In my last post I wrote about the legions of people who exploit Sukkot for profit. There's another group of people I should mention who exploit the holiday for a totally different purpose.
At Pennsylvania's Hershey Park on Monday, filled almost entirely with Jewish guests celebrating Chol Hamoed courtesy of NCSY, Naftali, Nissim and Mushka Pewzner spent the day with lulav and etrog in hand, offering the thrill-seekers an opportunity to make the blessing in between roller coaster rides. They were undeterred by the pouring rain that lasted most of the day, and at nightfall Mushka said that by their combined tally the siblings, children of the Chabad Lubavitch emissary in Harrisburg, Rabbi Shmuel Pewzner, they had assisted in 825 brachot. They had kept count the way others would track sales profits.
When asked by a young passerby if she got paid for her work, Mushka said that, on the contrary, she paid for her admission to the park, like everyone else. When asked if they took the opportunity to enjoy a few rides at any point, they said no. "One of the campaigns of the Lubavitcher Rebbe is to encourage every Jew, throughout the year but especially on Sukkot, which is the festival of unity, to do a mitzvah, and the mitzvah of the four species is the symbol of that unity," Naftali Pewzner told me, in the style of a budding young rabbi.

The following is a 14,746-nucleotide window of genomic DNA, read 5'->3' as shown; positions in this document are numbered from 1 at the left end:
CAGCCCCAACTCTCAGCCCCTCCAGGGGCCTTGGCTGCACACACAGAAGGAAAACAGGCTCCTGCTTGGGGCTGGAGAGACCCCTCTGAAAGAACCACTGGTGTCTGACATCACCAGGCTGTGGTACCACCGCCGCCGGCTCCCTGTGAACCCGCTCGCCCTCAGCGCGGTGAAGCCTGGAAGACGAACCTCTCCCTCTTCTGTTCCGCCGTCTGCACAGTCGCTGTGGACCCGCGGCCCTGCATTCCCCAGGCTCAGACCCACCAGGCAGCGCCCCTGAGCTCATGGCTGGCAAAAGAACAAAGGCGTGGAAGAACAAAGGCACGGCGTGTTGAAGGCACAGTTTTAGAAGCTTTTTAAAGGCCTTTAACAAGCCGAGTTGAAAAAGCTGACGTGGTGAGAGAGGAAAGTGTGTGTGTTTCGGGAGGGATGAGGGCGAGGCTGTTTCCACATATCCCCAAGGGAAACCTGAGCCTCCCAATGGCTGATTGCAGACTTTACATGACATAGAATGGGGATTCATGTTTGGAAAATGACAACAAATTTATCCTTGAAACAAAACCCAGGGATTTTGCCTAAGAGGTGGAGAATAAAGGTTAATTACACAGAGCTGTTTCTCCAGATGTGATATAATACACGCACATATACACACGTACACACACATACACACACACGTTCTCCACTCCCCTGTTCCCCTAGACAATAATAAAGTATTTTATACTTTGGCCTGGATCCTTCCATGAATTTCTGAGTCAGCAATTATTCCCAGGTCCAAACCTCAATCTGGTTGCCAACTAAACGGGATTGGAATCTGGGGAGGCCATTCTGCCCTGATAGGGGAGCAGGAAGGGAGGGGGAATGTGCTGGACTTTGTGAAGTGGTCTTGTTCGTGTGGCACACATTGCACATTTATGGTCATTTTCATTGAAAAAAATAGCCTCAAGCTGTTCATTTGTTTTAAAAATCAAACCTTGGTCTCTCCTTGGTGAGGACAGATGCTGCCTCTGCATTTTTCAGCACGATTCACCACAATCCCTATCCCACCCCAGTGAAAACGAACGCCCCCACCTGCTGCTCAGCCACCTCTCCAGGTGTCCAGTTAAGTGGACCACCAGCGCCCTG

The lulav blends the three species mentioned in the Torah of palm, myrtle and willow branches with the citrus of the etrog. One theory behind the practice is that it symbolizes the desire to unite four different types of Jews: those who study Torah but don't perform good deeds, those who do good deeds but don't study Torah, those who do neither and those who do both. The blessing is recited each day during Sukkot, except Shabbat.
Given the level of observance of the crowd, overwhelmingly Orthodox, the fact that the Pewzners were accommodate so many people suggests that many may have left the house in a hurry and forgot to perform the mitzvah. Maybe some counted on doing it when they got home. For some who are not fervently observant and lead busy work and family lives (your blogger bows his head humbly while writing this) the rituals of the holiday -- eating in the Sukkah, blessing the species, reciting Hallel -- may fall by the wayside during the intermittent days. A few in the crowd who took advantage of the NCSY group-rate trip may never have made the blessings before, or even known of it. Through the actions of these Chabadniks, all of the above Jews were, for a few brief moments, united together.
Mushka and her brothers may not have earned a paycheck or taken the chance to ride on Fahrenheit or Stormrunner, but they can certainly feel fulfilled in carrying out their late Rebbe's mission.
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